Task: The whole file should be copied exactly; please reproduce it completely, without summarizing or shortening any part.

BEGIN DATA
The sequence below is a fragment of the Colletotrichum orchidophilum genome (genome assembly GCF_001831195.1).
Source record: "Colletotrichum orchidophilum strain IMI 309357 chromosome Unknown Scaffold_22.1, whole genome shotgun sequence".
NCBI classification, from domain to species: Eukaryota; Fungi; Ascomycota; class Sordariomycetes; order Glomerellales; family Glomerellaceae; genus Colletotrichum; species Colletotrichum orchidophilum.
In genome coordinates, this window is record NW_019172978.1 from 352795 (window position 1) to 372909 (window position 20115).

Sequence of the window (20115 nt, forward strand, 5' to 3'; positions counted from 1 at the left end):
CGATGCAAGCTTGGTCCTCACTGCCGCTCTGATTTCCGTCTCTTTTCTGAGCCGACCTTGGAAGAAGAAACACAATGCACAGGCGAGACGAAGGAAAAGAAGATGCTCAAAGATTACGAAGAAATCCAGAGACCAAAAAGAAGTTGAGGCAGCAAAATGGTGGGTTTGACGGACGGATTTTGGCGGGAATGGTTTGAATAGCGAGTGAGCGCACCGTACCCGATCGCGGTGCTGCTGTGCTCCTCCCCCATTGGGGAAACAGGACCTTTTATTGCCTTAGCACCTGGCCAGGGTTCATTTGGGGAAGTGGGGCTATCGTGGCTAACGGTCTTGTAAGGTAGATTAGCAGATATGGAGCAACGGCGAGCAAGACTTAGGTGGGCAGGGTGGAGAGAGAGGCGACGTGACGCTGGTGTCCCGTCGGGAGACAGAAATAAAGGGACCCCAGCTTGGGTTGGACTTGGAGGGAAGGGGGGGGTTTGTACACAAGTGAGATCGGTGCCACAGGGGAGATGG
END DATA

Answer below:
The sequence below is a fragment of the Colletotrichum orchidophilum genome (genome assembly GCF_001831195.1).
Source record: "Colletotrichum orchidophilum strain IMI 309357 chromosome Unknown Scaffold_22.1, whole genome shotgun sequence".
NCBI classification, from domain to species: Eukaryota; Fungi; Ascomycota; class Sordariomycetes; order Glomerellales; family Glomerellaceae; genus Colletotrichum; species Colletotrichum orchidophilum.
In genome coordinates, this window is record NW_019172978.1 from 352795 (window position 1) to 372909 (window position 20115).

Sequence of the window (20115 nt, forward strand, 5' to 3'; positions counted from 1 at the left end):
CGATGCAAGCTTGGTCCTCACTGCCGCTCTGATTTCCGTCTCTTTTCTGAGCCGACCTTGGAAGAAGAAACACAATGCACAGGCGAGACGAAGGAAAAGAAGATGCTCAAAGATTACGAAGAAATCCAGAGACCAAAAAGAAGTTGAGGCAGCAAAATGGTGGGTTTGACGGACGGATTTTGGCGGGAATGGTTTGAATAGCGAGTGAGCGCACCGTACCCGATCGCGGTGCTGCTGTGCTCCTCCCCCATTGGGGAAACAGGACCTTTTATTGCCTTAGCACCTGGCCAGGGTTCATTTGGGGAAGTGGGGCTATCGTGGCTAACGGTCTTGTAAGGTAGATTAGCAGATATGGAGCAACGGCGAGCAAGACTTAGGTGGGCAGGGTGGAGAGAGAGGCGACGTGACGCTGGTGTCCCGTCGGGAGACAGAAATAAAGGGACCCCAGCTTGGGTTGGACTTGGAGGGAAGGGGGGGGTTTGTACACAAGTGAGATCGGTGCCACAGGGGAGATGG